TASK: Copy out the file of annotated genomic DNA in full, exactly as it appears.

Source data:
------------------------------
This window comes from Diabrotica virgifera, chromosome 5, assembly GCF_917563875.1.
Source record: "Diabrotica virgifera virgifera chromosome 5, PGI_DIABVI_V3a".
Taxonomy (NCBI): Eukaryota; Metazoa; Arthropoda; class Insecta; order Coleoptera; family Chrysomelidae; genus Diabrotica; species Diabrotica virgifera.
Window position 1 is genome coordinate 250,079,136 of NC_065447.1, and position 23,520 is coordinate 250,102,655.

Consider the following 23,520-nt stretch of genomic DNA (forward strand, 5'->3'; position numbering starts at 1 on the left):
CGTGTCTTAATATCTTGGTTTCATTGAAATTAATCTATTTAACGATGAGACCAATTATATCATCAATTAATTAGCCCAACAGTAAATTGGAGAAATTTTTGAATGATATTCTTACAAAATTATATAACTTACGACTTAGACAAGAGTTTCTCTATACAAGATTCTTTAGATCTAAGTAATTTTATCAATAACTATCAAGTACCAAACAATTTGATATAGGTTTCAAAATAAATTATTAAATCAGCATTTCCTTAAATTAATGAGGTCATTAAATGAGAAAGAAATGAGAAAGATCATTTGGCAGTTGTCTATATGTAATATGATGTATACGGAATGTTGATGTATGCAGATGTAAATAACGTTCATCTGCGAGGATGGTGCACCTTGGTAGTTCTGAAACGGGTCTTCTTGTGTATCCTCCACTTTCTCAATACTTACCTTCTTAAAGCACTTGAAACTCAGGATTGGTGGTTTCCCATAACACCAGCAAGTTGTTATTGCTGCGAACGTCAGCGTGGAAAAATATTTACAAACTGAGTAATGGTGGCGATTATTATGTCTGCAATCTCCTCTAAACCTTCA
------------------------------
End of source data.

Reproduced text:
This window comes from Diabrotica virgifera, chromosome 5, assembly GCF_917563875.1.
Source record: "Diabrotica virgifera virgifera chromosome 5, PGI_DIABVI_V3a".
Taxonomy (NCBI): Eukaryota; Metazoa; Arthropoda; class Insecta; order Coleoptera; family Chrysomelidae; genus Diabrotica; species Diabrotica virgifera.
Window position 1 is genome coordinate 250,079,136 of NC_065447.1, and position 23,520 is coordinate 250,102,655.

Consider the following 23,520-nt stretch of genomic DNA (forward strand, 5'->3'; position numbering starts at 1 on the left):
CGTGTCTTAATATCTTGGTTTCATTGAAATTAATCTATTTAACGATGAGACCAATTATATCATCAATTAATTAGCCCAACAGTAAATTGGAGAAATTTTTGAATGATATTCTTACAAAATTATATAACTTACGACTTAGACAAGAGTTTCTCTATACAAGATTCTTTAGATCTAAGTAATTTTATCAATAACTATCAAGTACCAAACAATTTGATATAGGTTTCAAAATAAATTATTAAATCAGCATTTCCTTAAATTAATGAGGTCATTAAATGAGAAAGAAATGAGAAAGATCATTTGGCAGTTGTCTATATGTAATATGATGTATACGGAATGTTGATGTATGCAGATGTAAATAACGTTCATCTGCGAGGATGGTGCACCTTGGTAGTTCTGAAACGGGTCTTCTTGTGTATCCTCCACTTTCTCAATACTTACCTTCTTAAAGCACTTGAAACTCAGGATTGGTGGTTTCCCATAACACCAGCAAGTTGTTATTGCTGCGAACGTCAGCGTGGAAAAATATTTACAAACTGAGTAATGGTGGCGATTATTATGTCTGCAATCTCCTCTAAACCTTCA